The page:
And here’s the anecdotal evidence: Collmenter got absolutely shelled by opposing batters after they’d seen him once, back in his days as a starter. Here are his combined starter/reliever stats for times through the order:
And here’s Randall Delgado’s, in part just for comparison’s sake:
I’m not saying that Delgado’s stuff couldn’t play up in the bullpen — he’s got the repertoire to keep batters guessing, and he could use it all if he didn’t need to save something for later. But Collmenter? He’s pretty much a two-pitch pitcher: cutter and change. He uses both at the outset of outings. To continue having success at the beginning of outings, he’d have to continue to do that. Doesn’t that leave him exposed the second or (especially) third times through the order?
I think the Collmenter table above supports that proposition (or, at least, doesn’t disprove it). Collmenter is good once through the order. After that? Decent, but not so decent that he’d be a marked improvement over Delgado. So I’m just not sure it’s worth replacing some mediocre Delgado innings with more innings from Collmenter that are also likely to be mediocre.
Collmenter pitched 92 innings last year, good for second in baseball behind Anthony Swarzak (96 IP) and in front of Alfredo Simon (87.2 IP). That is very good usage of Collmenter. For 75.1 of those innings, Collmenter was facing batters the first time through the order. Just 14.2 innings were against the second time through an order. That’s really good deployment for Collmenter.
The only improvement over last season’s usage of Collmenter that I can think of would be using him 2-3 innings every third game. That would bring his innings total to around 125, and they should all be “good” innings. But I’m a big believer in a starter-by-committee approach (still working on my manifesto about that, it’s kind of a hobby within a hobby), so take that with a grain of salt.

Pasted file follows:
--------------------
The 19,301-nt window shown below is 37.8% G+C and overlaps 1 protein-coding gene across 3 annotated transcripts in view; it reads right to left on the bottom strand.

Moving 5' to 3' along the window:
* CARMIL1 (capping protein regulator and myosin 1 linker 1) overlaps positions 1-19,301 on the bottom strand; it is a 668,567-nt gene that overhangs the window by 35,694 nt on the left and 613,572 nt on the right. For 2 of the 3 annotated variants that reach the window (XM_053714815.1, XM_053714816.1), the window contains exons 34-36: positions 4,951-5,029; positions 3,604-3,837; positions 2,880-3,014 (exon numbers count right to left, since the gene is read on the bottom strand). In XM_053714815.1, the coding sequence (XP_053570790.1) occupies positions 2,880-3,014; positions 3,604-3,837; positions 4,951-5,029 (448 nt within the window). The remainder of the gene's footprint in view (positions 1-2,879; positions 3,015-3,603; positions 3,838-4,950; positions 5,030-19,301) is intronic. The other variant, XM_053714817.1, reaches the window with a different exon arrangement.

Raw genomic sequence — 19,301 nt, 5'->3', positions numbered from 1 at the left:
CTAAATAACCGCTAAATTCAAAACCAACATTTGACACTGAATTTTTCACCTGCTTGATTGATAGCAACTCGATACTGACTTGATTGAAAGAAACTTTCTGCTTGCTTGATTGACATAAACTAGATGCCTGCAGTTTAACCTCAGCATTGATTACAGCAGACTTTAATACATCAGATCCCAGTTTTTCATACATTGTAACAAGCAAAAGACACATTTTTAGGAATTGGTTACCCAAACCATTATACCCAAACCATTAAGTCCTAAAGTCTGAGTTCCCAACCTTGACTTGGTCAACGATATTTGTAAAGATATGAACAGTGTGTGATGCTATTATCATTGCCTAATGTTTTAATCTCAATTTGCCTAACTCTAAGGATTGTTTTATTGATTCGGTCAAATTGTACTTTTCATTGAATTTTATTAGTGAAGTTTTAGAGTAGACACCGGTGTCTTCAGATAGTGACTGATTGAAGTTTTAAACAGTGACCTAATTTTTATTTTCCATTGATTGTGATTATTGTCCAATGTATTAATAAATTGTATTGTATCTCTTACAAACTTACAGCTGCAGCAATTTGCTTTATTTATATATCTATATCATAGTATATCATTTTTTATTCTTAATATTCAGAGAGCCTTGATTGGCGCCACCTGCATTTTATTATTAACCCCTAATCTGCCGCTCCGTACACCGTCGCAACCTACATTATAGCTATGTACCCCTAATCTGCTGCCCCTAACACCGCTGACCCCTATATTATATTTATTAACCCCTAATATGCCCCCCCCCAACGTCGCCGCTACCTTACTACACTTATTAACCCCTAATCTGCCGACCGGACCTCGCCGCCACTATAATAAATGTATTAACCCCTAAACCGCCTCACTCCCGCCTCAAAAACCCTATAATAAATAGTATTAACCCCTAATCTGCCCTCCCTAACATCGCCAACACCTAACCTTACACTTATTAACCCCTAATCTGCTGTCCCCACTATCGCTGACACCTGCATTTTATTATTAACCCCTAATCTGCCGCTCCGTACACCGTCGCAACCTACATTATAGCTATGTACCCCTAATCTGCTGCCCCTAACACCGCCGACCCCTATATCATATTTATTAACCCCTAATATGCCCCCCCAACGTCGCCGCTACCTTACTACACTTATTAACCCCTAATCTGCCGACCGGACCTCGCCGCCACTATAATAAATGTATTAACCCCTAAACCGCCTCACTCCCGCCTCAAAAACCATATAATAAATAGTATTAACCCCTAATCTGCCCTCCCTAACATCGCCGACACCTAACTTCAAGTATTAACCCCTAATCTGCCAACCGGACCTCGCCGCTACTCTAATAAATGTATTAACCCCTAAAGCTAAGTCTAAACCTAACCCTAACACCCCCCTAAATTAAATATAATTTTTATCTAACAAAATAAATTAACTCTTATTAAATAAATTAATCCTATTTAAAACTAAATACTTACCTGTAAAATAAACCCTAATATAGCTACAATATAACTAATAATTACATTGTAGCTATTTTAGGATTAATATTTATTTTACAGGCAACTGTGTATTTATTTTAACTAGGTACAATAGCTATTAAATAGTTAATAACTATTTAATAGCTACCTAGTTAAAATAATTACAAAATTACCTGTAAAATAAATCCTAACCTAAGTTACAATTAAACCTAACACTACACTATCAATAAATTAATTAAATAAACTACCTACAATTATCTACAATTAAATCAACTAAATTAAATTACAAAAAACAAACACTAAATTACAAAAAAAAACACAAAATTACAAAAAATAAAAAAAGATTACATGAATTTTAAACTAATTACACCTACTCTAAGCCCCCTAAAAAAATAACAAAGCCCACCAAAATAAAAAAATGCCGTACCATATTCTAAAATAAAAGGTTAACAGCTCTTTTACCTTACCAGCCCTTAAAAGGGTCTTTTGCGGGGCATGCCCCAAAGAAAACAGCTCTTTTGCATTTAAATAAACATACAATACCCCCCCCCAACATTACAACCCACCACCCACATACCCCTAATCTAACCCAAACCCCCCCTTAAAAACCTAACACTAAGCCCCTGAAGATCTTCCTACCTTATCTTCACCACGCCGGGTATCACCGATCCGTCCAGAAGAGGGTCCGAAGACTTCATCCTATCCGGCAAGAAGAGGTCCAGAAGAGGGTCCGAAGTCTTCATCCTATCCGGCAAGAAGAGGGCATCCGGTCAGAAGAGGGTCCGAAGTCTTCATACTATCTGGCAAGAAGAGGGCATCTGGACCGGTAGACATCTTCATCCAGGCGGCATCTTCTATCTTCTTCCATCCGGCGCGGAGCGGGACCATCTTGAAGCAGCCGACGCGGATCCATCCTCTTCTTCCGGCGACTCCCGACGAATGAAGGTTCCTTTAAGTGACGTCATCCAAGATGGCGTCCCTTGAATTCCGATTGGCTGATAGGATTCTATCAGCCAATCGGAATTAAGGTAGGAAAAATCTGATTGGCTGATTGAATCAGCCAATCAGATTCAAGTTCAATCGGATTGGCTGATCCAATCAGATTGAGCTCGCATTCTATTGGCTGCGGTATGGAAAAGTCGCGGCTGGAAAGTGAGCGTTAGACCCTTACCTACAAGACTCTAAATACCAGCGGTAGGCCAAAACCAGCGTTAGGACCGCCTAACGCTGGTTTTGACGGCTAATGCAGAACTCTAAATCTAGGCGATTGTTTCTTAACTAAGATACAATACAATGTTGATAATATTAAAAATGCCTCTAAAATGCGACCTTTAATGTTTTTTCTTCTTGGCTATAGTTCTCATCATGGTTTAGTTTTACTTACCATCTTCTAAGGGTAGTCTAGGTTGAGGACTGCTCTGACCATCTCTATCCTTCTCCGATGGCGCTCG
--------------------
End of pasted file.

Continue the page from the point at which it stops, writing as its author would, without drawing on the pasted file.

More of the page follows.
Using Collmenter every third day would not really be possible, although the idea of a tandem of pitchers taking two spots in a rotation sounds really good to me. But given a likely TTOP issue, it would not be a good plan to use Collmenter as a 6-7 inning starter.
Instead, if the D-backs replace Delgado with Collmenter, they absolutely should be willing to let him be a 4-5 inning pitcher, and they should stand at the ready with a quick hook and a dedicated long reliever (probably Delgado). Sticking to that kind of plan religiously should also mean that Collmenter would be available halfway around the rotation; so if Collmenter was starting Game 1, he might be available to pitch an inning or so during Games 3 or 4. As I plan someday to explain, a staff of relievers could thrive even if the staff was just 10 pitchers. Having a single reliever-starter actually stresses the roster out a bit more, but still within acceptable limits.
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Previously on The Pool Shot, the guys explained some of their favorite advanced stats. Hitting, including wRC+, HHAV and batted ball; pitching (38:00), including FIP, xFIP and SIERA; and baserunning and defense, including UBR, UZR and DRS (58:00).